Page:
carotid artery, these observations are in line with results from previous epidemiological studies, showing small  or insignificant  differences between both sides. With regard to the femoral artery, data are rather scarce but also tend to confirm our observations. Plaque thickness  and IMT  tend to be higher when measured on the right side. The results of this study also mirror anatomical features described in literature. The equal distribution of carotid artery atherosclerosis reflects the limited amount of morphological asymmetry between left and right side (at the level of the measurement location, proximal to the bifurcation), although the skewed distribution of femoral artery atherosclerosis can be explained by more pronounced differences in arterial anatomy. Moreover, the fact that the most frequently affected femoral artery is the one lying on the right side resonates with the current hemodynamic principles. It is now firmly established that regions of curvature, bifurcation or branching are associated with low longitudinal or high oscillatory shear stress, creating flow conditions that promote the development of atherosclerotic lesions [22–25]. Therefore, the higher prevalence of atherosclerosis seen at the right femoral artery may be explained by its generally more curved, bended nature. Although the anatomy of left and right carotid artery is also not completely comparable, particularly differing in terms of their origin, we speculate that the impact of this anatomical variability on the haemodynamics at the more distal measurement location is buffered by the relatively long straight segment in between. Indeed, at the common carotid artery, no bilateral difference is found in blood flow characteristics , including timing and velocity of the flow waveform , and shear stress distributions . In www.jhypertension.com
FIGURE 1 Cumulative distribution of maximal intima-media thickness at the carotid (a) and femoral (b) arteries. Left and right carotid artery IMT distributions largely overlap, although increasingly higher values are found at the right femoral artery compared with the left. Statistically significant (P < 0.05) differences between individual percentiles are indicated with an asterisk ().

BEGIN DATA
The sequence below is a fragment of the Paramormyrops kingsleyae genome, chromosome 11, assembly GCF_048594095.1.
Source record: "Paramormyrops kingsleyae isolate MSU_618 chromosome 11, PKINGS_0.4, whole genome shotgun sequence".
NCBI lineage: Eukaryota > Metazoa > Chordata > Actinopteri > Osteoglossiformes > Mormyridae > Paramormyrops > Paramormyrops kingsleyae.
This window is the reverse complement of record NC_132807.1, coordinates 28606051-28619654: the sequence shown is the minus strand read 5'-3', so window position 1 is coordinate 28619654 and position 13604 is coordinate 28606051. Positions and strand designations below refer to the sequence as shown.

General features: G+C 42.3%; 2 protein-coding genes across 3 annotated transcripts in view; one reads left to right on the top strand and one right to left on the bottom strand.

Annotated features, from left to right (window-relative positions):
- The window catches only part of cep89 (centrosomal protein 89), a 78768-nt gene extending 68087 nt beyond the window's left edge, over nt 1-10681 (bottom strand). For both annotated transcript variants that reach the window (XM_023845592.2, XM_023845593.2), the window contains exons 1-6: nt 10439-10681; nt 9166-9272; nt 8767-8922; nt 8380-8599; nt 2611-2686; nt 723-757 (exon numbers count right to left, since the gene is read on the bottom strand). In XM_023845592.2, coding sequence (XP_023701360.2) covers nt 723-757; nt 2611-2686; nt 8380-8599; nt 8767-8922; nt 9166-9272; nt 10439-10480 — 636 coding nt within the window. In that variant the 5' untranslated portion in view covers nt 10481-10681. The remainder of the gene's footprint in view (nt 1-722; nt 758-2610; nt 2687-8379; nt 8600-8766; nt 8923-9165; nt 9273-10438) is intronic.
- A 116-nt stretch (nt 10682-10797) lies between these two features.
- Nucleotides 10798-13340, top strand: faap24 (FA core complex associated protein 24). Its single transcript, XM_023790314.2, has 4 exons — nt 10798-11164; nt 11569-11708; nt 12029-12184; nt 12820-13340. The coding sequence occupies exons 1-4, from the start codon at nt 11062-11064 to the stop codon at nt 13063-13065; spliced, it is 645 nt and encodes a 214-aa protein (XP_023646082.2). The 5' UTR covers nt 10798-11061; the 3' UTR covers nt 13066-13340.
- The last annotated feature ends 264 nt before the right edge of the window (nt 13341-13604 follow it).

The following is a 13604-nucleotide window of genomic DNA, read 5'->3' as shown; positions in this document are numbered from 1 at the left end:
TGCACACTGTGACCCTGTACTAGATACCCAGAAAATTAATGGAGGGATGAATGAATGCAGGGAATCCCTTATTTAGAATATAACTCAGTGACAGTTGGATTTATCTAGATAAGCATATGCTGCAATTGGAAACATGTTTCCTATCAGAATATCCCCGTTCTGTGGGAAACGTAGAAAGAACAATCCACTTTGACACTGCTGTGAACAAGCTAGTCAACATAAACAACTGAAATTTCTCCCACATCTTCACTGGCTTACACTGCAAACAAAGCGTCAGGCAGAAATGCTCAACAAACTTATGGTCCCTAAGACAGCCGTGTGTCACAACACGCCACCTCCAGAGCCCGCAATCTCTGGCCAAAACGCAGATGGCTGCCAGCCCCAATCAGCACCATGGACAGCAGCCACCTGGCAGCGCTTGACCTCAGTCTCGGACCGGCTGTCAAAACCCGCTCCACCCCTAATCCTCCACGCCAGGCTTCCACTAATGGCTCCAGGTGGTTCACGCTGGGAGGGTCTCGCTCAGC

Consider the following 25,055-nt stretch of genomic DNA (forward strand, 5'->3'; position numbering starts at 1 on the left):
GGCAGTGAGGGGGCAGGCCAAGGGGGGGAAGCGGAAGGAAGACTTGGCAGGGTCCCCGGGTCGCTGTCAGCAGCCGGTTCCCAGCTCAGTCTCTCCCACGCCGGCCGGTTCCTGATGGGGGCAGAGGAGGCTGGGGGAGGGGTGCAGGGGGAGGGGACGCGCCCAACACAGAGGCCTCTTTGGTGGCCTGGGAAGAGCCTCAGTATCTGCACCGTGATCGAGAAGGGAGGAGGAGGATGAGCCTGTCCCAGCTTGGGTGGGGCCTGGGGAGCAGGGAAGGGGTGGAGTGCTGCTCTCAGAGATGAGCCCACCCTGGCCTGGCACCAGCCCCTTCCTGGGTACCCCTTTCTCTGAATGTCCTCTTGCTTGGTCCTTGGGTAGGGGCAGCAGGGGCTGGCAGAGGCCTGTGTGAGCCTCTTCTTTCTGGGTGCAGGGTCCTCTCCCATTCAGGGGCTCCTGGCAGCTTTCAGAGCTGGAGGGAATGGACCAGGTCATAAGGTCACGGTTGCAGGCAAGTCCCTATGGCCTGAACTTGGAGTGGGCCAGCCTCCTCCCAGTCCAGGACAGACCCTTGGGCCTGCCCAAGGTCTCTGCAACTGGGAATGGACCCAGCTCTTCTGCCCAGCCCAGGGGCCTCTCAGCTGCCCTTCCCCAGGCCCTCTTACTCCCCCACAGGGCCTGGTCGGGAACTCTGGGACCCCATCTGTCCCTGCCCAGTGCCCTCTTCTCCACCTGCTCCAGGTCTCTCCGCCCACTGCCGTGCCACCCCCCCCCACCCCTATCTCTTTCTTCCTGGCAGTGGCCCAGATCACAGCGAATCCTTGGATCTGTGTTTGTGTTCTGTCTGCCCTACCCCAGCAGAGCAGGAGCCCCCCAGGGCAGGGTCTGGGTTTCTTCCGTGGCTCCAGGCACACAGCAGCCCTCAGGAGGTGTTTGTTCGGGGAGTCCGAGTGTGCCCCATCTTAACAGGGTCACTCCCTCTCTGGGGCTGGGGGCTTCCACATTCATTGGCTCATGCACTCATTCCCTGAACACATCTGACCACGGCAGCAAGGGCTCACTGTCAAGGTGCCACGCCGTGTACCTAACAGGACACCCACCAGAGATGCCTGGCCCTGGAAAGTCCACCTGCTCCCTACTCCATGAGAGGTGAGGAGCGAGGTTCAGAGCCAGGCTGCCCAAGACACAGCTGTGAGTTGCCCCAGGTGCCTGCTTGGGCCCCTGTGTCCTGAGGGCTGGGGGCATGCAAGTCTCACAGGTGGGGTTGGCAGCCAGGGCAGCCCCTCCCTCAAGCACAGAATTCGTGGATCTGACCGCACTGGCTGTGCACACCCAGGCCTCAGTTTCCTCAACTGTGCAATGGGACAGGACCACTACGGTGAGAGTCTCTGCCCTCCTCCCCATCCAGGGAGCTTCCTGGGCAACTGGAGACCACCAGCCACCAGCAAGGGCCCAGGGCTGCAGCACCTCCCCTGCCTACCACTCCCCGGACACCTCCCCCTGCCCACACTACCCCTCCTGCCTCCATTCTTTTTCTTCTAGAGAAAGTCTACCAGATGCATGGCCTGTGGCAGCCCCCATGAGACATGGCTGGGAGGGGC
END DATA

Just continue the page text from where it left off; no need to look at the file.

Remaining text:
addition, it can be speculated that the difference in vascular wall properties (the more elastic carotid and the more muscular femoral arteries), the more bent iliac-femoral
trajectory and the higher pressures at the femoral arteries in standing position might contribute to a possible difference in sensitivity to local atherogenic factors between the
TABLE 2. Prevalence of preclinical atherosclerosis in men, women and all individuals Carotid artery Men (n ¼ 1223)
IMT >0.9 mm Plaque TOD
Women (n ¼ 1301)
All (n ¼ 2524)
185 (15) 210 (17) 335 (27)
161 (13) 212 (17) 310 (25)
72 (6) 93 (7) 140 (11)
61 (5) 123 (9) 169 (13)
257 (10) 303 (12) 475 (19)
222 (9) 335 (13) 479 (19)
0.164 0.915 0.251
<0.001 <0.001 <0.001
0.952 0.101 0.036
Femoral artery Men (n ¼ 1223)
IMT >0.9 mm Plaque TOD
Women (n ¼ 1301)
All (n ¼ 2524)
241 (20) 280 (23) 402 (33)
292 (24) 382 (31) 508 (42)
113 (9) 116 (9) 195 (15)
137 (14) 170 (13) 250 (19)
354 (14) 396 (16) 597 (24)
429 (17) 552 (22) 758 (30)
0.013 <0.001 <0.001
<0.001 <0.001 <0.001
0.846 0.981 0.588
Vascular target organ damage (TOD) is defined as IMT 0.9 mm or presence of a plaque. Data are shown as absolute values and percentages, n (%). P values were obtained from logistic regression in all individuals, including body side, sex and an interaction term (body sidesex) as fixed factors.
Atherosclerosis: influence of body side Right carotid artery
Left carotid artery
112 61 36
75 Left femoral artery
Right femoral artery
FIGURE 2 Distribution of preclinical atherosclerosis in all individuals. Venn-diagram displaying all possible combinations of target organ damage distribution (TOD, IMT >0.9 mm or presence of a plaque), emphasizing cases of single-site atherosclerosis (bold).
common carotid and common femoral arteries. However, to provide more conclusive evidence for this hypothesis, information on the arterial anatomy on an individual basis is warranted. Instead, we had to base our assumptions on averaged anatomical data found in the literature, including our own MRI-based research in a different healthy population .